It's estimated that by 2050, there will be more plastic in the ocean than fish. But what if there was a way to recycle all plastics, including those that are hard to break down? Researchers may have found a solution in enzymes that eat away at plastic waste. These enzymes could help supercharge recycling and cut down on the amount of plastic pollution in the world.

The global problem at hand

The world is facing a plastic pollution problem of epidemic proportions.

Though the production of plastic has increased exponentially in recent years, recycling rates have lagged far behind. As a result, mountains of waste plastic are accumulating in landfills and polluting the natural environment.

Source: Perytskyy/Adobe StockSource: Perytskyy/Adobe Stock

Plastic pollution is a global problem that requires immediate action. We must find ways to reduce our reliance on single-use plastics and increase recycling rates. Only then can we hope to stem the tide of this growing pollution crisis.

The problem with plastic

Plastic is everywhere. It’s used to make everything from bottles and packaging to toys and furniture. And while it’s convenient, cheap and durable, plastic is also a major pollution problem.

Each year, we produce over 300 million tons of plastic. And much of that ends up in our environment, where it does serious harm to wildlife, ecosystems, and even human health.

Littering is one major way that plastic pollution enters the environment. When people carelessly discard their trash, plastics often end up in our waterways and oceans. Once there, they can do serious damage to marine life.

Animals can become entangled in plastics or mistake them for food. This can lead to malnutrition, suffocation and even death. And as plastics break down into smaller and smaller pieces (known as microplastics), they’re ingested by ever-smaller organisms. This can disrupt the entire food chain, with potentially devastating consequences.

Plastic pollution also contributes to climate change. The production of plastic creates greenhouse gas emissions, which trap heat in the atmosphere and contribute to global warming. And when plastic waste breaks down in the environment, it releases harmful chemicals that pollute the air and water.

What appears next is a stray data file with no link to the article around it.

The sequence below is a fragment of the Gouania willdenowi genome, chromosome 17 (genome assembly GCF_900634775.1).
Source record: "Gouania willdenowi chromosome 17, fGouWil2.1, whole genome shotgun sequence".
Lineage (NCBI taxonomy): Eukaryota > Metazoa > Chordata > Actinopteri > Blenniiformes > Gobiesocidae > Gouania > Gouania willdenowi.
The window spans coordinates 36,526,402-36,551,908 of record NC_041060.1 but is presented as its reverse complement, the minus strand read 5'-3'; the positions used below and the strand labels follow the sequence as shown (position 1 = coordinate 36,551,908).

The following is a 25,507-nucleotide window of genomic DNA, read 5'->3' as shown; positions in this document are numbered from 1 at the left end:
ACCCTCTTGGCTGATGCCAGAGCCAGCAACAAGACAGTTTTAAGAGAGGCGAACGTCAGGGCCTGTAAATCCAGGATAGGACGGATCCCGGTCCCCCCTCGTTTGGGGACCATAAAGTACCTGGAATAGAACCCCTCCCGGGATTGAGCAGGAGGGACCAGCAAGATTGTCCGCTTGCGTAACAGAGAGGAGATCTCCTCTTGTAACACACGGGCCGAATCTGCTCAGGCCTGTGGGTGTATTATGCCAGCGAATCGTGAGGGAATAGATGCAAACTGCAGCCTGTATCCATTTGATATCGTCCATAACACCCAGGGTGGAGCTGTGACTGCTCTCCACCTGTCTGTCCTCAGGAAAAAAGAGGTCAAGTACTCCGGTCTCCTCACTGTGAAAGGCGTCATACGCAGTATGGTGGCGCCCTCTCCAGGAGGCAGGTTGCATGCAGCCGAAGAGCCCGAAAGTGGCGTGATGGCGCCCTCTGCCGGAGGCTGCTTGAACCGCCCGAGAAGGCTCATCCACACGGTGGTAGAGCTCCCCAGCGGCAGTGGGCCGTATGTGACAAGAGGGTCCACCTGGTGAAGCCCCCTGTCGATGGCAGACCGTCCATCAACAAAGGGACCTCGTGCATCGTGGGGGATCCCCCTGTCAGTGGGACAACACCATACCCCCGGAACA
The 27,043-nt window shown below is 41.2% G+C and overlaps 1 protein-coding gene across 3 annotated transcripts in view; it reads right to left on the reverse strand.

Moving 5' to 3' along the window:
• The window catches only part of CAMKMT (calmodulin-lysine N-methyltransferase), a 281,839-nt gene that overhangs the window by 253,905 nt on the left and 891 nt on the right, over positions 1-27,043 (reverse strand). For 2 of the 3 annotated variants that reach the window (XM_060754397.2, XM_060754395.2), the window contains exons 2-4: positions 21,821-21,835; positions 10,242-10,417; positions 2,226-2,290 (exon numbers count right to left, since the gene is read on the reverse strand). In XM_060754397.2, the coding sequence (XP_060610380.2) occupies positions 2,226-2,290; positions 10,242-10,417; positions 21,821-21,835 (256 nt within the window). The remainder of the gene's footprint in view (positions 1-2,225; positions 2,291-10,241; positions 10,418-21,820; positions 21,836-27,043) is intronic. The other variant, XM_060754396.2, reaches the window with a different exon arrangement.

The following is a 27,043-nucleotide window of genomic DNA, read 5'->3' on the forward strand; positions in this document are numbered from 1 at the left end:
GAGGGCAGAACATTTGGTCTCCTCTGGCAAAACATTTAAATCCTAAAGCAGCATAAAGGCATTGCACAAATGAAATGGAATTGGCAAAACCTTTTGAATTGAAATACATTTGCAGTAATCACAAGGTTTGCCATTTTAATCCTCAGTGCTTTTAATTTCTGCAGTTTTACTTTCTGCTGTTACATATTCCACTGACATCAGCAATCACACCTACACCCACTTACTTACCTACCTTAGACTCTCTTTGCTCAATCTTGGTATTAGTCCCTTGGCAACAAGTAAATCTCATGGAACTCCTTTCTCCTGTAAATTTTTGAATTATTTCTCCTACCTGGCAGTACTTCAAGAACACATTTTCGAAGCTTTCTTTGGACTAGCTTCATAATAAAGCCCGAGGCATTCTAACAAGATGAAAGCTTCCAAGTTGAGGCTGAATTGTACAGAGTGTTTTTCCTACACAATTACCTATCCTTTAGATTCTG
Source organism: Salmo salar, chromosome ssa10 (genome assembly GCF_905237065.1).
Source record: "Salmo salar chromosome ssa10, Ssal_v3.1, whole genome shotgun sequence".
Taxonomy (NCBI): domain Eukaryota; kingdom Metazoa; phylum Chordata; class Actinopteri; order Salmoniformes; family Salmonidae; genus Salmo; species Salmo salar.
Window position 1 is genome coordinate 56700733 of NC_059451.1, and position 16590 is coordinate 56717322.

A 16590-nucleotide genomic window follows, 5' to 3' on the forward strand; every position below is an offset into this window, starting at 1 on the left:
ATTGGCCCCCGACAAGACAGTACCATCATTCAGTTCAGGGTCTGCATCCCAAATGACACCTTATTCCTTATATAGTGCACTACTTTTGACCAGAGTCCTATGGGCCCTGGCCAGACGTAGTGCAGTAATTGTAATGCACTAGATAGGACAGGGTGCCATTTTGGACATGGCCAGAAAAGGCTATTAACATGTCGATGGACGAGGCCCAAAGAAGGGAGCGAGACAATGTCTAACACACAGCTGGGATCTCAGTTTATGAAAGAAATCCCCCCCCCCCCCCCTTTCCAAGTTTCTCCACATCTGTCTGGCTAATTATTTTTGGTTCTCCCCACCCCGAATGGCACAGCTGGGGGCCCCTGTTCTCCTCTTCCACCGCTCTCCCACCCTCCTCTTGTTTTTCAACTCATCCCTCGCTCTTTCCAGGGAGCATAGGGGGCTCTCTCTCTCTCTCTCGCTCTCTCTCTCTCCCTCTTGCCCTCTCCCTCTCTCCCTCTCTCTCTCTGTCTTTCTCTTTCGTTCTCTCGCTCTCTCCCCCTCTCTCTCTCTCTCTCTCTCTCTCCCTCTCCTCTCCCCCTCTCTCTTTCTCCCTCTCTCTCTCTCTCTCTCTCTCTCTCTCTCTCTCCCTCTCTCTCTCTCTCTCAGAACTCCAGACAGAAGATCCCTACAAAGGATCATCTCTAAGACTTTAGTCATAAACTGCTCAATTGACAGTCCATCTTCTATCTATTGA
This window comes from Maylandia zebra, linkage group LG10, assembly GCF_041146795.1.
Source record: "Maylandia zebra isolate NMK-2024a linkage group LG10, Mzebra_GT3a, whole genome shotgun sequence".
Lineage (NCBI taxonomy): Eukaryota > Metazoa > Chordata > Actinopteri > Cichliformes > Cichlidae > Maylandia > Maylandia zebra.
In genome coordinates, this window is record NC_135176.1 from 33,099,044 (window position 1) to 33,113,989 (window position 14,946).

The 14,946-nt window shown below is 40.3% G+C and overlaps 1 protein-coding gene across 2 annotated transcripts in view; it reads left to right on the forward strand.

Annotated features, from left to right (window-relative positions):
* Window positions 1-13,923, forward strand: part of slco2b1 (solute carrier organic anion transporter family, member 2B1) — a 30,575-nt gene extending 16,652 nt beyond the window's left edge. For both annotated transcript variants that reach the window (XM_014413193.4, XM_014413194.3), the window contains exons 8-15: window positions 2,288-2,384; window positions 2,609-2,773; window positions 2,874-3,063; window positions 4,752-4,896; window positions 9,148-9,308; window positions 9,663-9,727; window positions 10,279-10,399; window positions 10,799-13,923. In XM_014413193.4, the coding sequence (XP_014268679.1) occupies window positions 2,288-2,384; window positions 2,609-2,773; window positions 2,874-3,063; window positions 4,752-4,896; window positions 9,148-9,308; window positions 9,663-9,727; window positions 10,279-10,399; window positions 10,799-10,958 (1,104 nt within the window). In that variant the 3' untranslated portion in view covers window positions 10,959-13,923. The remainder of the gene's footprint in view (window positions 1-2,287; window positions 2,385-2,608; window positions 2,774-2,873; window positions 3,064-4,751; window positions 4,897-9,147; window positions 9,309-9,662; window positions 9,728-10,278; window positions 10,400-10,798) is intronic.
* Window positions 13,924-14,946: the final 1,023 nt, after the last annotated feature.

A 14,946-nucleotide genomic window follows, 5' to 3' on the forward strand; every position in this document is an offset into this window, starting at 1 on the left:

The health effects of plastic pollution are also worrisome. Studies have linked exposure to microplastics with several health problems, including reproductive damage, hormonal disruptions, cancer and other illnesses.

Depolymerization and repolymerization of polyethylene terephthalate (PET)

Polyethylene terephthalate, or PET, is a type of plastic that is used in a wide variety of products, from water bottles to food containers. It makes up 12% of all global waste. While PET is recyclable, the process is often expensive and time-consuming. However, these new enzymes that have been developed by researchers claim to be able to break down PET into its individual monomers in just 24 hours. This means that PET could potentially be recycled much more efficiently in the future.

The enzymes work by breaking down the long chains of molecules that make up PET into smaller pieces. This makes it easier to repolymerize the plastic back into its original form. The process is still in the early stages of development, but it has the potential to revolutionize how we recycle PET and other plastics.

Currently, most recycled plastic is downcycled into lower-quality products. However, with depolymerization and repolymerization, it would be possible to recycle plastic back into its original form, making it infinitely recyclable.

In addition to being environmentally friendly, this process is also much faster than traditional recycling methods. As mentioned previously, it can take just 24 hours to completely break down a plastic object into its individual monomers. This is a significant improvement over the current recycling process, which can take weeks or even months.

While there are still some challenges to be overcome, depolymerization and repolymerization of PET holds great promise for the future of plastic recycling. With further development, this could become the standard way to recycle plastic, reducing the amount of waste that ends up in landfills and helping to protect our environment.

Scaling enzyme production for industrial and environmental applications

The team has now filed a patent for the enzyme, with the aim of using it to clean up landfills and significantly reduce the amount of plastic waste produced by industry.

While the discovery is still in its early stages, the developers behind it are confident that the enzyme could be used on an industrial scale to degrade plastic waste. This would be a major breakthrough in the fight against pollution, as currently, less than 10% of plastic is recycled.

The researchers are also now working on improving the enzyme so that it can degrade other types of plastic, which will no doubt help with environmental remediation. Biological solutions also take much less energy than typical recycling methods, meaning that this could be a more sustainable way to reduce plastic waste in the future.

While there is still much work to be done in terms of perfecting the depolymerization and repolymerization process for PET, this research offers a promising solution for dealing with the global plastic crisis. It will be interesting to see how this technology develops in the coming years and what applications it might find in industry and the environment. However, there are still some challenges to overcome before these enzymes can be used on a large scale for recycling.